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Colton is on a quest to meet his surrogate mom who might help him navigate being a Black teenager in today’s America. The woman who gave birth to him is Black. His dads are not. His diverse community of family and friends includes lots of LGBTQ+ people, though his first love is a girl of mixed race like him.

Colton’s dads reluctantly introduce him to his birth mother, but she doesn’t turn out to be person he hoped for. On his journey of falling in love, nearly losing one of his dads, and confronting a racist cousin, he learns about love, non-traditional families, community, and what is important in life. The biggest challenge of all is something he discovers about his birth, causing friction with his dads. But like every difficulty in his life, the love of his dads ultimately carries him along and lifts him up.

Colton’s Terrible Wonderful Year

Colton, a 14-year-old boy, lives with his dads. Being an only child, he is adored and doesn’t need to be corrected very often. Colton is dealing with the difficulties of adolescence, which can be challenging. The year seems to be jam-packed with events, from him and his best friends becoming involved in a shoplifting case, losing his cousin, and him developing a crush while on vacation. Colton yearns to see his surrogate mother, and his fathers are unsure of what Colton’s sexual orientation will be. He will experience a mental shift as a result of the pandemic and his encounter with the Saxton family. In any case, his parents are committed to guiding him toward becoming a good person.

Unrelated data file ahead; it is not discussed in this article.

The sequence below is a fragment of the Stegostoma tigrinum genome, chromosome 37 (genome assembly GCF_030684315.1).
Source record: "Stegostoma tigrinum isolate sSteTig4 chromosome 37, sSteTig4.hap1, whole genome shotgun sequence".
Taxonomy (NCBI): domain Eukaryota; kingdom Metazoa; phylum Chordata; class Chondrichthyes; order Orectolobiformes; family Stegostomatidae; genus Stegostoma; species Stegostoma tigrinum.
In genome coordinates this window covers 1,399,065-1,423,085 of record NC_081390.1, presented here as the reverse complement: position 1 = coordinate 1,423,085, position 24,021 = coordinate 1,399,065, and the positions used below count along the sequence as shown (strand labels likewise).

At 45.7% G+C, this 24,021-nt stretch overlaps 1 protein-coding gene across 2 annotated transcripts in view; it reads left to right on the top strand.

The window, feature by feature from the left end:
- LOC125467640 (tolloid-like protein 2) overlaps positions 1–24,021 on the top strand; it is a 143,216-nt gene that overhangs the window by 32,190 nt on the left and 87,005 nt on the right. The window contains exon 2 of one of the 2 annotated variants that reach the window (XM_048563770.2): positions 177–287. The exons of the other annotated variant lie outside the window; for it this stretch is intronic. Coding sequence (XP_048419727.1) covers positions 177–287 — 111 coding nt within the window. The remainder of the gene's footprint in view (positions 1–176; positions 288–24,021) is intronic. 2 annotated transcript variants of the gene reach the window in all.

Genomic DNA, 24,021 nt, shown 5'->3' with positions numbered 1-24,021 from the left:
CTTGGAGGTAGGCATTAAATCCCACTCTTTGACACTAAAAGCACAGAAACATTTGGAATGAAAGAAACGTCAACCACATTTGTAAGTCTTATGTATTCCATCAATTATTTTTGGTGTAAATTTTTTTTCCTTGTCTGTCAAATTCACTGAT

Colton’s Terrible Wonderful Year is a emotionally-resonant account of a young black boy who experiences racism and discrimination. Having two gay fathers does not improve the situation in a society that once forbade homosexuality. This impassioned book provides thoughtful insight into what it’s like to encounter prejudice based on race. Colton is a wonderful character. He’s smart, curious, compassionate, and adventurous. His parents’ unique love story and complementary personalities make for a compelling read all on their own. Colton is determined to avoid disappointing his parents, despite the ups and downs of adolescence. The author has done a fantastic job of accurately conveying the emotions of the characters which makes them feel authentic and relatable. There were many fascinating characters whose presence elevated the story and I think readers will be drawn in by the young character’s youthful mischief.

Colton’s Terrible Wonderful Year is a compelling mix of teen drama, romance, friendship, and love. The well-crafted plot moved along smoothly, and the characters felt familiar yet unique. This stirring coming-of-age story is short and easy to read, making it accessible to a wide audience. Young adults will find this LGBTQ romance novel relevant and entertaining. I recommend Colton’s Terrible Wonderful Year to teenagers and adults who enjoy reading young adult fiction that has heart and something to say.

Pages: 239 | ASIN: B0BRVFQLWM